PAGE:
Odilia Galván Rodríguez, poet, writer, editor, educator, and activist, is the author of six volumes of poetry, her latest, The Nature of Things, a collaboration with Texas photographer, Richard Loya, by Merced College Press 2016. Also, along with the late Francisco X. Alarcón, she edited the award-winning anthology, Poetry of Resistance: Voices for Social Justice, University of Arizona Press, 2016. This poetry of witness anthology, the first of its kind, because it came about because of the on-line organizing work of Alarcón, Galván Rodriguez, and other poet-activists which began as a response to the proposal of SB 1070, the racial profiling law which was eventually passed by the Arizona State Legislature in 2010, and later that year, HB 2281which bans ethnic studies. With the advent of the Facebook page Poets Responding (to SB 1070) thousands of poems were submitted witnessing racism, xenophobia, and other social justice issues which culminated in the anthology.

Galván Rodríguez has worked as an editor for various print media such as Matrix Women's News Magazine, Community Mural's Magazine, and Tricontinental Magazine in Havana, Cuba. She is currently, the editor of Cloud Women’s Quarterly Journal online; facilitates creative writing workshops nationally, and is director of Poets Responding to SB 1070, and Love and Prayers for Fukushima, both Facebook pages dedicated to bringing attention to social justice issues that affect the lives and wellbeing of many people and encouraging people to take action. Her poetry has appeared in numerous anthologies, and literary journals on and offline.

As an activist, she worked for the United Farm Workers of America AFL-CIO, The East Bay Institute for Urban Arts, has served on numerous boards and commissions, and is currently active in Women’s organizations whose mission it is to educate around environmental justice issues and disseminate an indigenous world view regarding the earth and people’s custodial relationship to it. Odilia Galván Rodríguez has a long and rich history of working for social justice in solidarity with activists from all ethnic groups.

Monday, May 29, 2017

Lágrima roja

Lágrima roja

Xánath Caraza

Queridos lectores de La Bloga, hoy les comparto, con alegría, Lágrima roja, mi nuevo poemario que Editorial Nazarí me publica.  Es un gran honor para mí poder hacer oficial esta noticia en La Bloga para todos ustedes.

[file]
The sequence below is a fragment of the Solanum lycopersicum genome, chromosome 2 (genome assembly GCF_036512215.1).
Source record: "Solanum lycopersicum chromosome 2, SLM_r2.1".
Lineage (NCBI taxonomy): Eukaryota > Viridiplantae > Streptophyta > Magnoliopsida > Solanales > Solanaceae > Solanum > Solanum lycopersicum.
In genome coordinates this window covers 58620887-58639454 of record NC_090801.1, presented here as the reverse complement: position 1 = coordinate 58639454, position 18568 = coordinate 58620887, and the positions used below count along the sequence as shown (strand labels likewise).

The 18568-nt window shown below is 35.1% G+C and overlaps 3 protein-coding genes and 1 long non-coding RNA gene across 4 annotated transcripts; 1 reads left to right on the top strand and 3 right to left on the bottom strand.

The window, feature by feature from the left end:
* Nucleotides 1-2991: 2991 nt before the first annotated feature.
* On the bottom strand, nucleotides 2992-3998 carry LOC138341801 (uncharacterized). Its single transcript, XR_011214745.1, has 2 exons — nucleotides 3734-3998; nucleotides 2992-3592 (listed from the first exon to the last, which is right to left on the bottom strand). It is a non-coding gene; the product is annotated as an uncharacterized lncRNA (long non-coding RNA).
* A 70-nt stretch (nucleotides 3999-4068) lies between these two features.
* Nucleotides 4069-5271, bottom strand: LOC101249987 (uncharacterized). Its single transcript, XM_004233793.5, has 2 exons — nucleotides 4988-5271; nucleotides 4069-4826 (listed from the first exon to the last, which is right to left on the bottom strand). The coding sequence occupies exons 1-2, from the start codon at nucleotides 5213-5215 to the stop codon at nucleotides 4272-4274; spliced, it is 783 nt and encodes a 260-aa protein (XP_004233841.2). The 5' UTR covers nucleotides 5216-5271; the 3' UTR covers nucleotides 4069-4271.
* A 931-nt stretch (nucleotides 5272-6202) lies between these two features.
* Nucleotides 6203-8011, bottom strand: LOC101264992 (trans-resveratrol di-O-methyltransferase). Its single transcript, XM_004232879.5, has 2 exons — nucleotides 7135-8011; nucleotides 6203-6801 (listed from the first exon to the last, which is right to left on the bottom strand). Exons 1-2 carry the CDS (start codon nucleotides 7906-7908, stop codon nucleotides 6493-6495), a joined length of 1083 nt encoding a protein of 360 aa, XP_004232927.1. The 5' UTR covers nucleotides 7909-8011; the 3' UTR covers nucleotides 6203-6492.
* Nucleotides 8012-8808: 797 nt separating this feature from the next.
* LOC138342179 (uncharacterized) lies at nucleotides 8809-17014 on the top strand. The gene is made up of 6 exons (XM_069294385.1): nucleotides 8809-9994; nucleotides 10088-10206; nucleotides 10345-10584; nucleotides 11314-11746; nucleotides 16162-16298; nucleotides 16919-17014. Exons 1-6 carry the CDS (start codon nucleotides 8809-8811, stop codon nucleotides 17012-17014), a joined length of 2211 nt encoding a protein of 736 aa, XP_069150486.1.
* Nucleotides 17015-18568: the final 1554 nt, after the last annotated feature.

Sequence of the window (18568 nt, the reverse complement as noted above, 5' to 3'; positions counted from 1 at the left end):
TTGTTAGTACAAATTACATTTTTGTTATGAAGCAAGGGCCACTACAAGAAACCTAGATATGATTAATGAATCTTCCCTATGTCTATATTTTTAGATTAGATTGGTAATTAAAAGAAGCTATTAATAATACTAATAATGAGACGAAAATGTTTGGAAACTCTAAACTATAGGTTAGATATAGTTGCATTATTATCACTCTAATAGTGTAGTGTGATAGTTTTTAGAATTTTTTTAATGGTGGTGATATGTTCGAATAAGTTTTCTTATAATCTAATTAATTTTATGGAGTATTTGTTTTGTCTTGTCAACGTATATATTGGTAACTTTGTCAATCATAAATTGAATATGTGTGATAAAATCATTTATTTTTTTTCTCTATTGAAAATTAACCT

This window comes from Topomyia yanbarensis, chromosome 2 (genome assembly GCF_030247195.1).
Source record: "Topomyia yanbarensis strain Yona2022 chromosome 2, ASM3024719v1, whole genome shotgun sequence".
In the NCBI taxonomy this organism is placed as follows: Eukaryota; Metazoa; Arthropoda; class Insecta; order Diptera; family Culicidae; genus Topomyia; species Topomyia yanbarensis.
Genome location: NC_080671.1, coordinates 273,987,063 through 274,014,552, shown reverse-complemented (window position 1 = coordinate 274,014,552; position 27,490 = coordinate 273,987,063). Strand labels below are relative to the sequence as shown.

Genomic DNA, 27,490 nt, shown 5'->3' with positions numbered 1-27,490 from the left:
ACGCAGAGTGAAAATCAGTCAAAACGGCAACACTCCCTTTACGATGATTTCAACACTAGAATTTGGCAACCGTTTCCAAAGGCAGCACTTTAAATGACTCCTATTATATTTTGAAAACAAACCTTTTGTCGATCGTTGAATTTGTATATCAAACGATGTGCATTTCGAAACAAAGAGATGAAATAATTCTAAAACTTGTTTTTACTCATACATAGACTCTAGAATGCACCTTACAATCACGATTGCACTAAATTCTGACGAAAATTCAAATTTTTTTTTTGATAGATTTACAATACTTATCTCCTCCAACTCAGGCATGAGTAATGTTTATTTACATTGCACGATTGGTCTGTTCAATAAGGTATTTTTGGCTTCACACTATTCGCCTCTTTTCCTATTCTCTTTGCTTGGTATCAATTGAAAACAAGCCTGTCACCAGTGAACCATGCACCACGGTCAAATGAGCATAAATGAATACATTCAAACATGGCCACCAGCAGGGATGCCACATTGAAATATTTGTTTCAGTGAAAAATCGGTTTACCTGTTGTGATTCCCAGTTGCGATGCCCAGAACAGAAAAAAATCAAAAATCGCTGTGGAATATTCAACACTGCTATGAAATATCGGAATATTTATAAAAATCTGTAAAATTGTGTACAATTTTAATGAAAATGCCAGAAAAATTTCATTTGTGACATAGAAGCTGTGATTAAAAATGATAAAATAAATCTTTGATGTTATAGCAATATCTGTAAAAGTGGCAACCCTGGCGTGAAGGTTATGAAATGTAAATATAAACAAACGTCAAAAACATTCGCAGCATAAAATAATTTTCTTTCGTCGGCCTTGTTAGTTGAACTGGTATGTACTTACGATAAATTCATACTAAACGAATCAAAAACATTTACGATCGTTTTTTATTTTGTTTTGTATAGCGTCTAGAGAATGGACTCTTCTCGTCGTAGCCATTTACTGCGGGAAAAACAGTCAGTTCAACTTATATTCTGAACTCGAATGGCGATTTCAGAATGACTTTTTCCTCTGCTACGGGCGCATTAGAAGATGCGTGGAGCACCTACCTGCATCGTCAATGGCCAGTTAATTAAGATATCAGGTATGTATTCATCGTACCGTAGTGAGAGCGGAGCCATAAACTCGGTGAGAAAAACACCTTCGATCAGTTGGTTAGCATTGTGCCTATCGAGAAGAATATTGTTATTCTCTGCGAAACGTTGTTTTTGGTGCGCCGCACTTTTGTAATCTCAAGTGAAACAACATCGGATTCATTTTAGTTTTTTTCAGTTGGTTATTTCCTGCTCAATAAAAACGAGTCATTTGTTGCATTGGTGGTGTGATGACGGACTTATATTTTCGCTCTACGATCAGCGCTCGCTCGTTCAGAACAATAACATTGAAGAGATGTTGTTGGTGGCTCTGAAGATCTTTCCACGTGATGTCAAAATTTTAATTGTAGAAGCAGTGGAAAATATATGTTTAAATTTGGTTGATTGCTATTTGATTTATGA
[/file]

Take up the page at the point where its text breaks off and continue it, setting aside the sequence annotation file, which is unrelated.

Lágrima roja
por Xánath Caraza
ISBN: 978-84-16764-28-0
Editorial Nazarí, Granada, Andalucía, España
Páginas: 61
Idioma de publicación: español
Imagen de portada: Miguel López Lemus

Este poemario se publica para junio de 2017 en España en Editorial Nazarí.  Lágrima roja es un poemario de brillo oscuro pero necesario ya que se enfoca en una preocupación personal, la grave situación que viven las mujeres en México, las desparecidas, mutilas, muertas, violadas.  Es un documento lírico sobre los feminicidios, solidario y doloroso.

Dice Editorial Nazarí lo siguiente de mi poemario:

Lágrima roja es una defensa de la mujer mexicana y por extensión de la mujer en el mundo: la crítica y la queja ante la machista actitud de una sociedad que permite y silencia los asesinatos de Veracruz o Juárez, o fuera de México, como en Centroamérica, causa estupor e indignación en nuestra poeta con el colorido, la lírica y la ternura que caracterizan a Xánath Caraza, esta mujer consigue un testimonio escrito del sentir popular desde México hasta España.

La artista total que es Caraza se solidariza con las familias de niñas, jóvenes, adultas o viejas desaparecidas e incluso recuerda y conmemora la desintegración de pueblos indígenas.

La palabra es el soporte vital:
Poesía, no las olvides:
                                                   que no se deshagan
                                                   con el agua.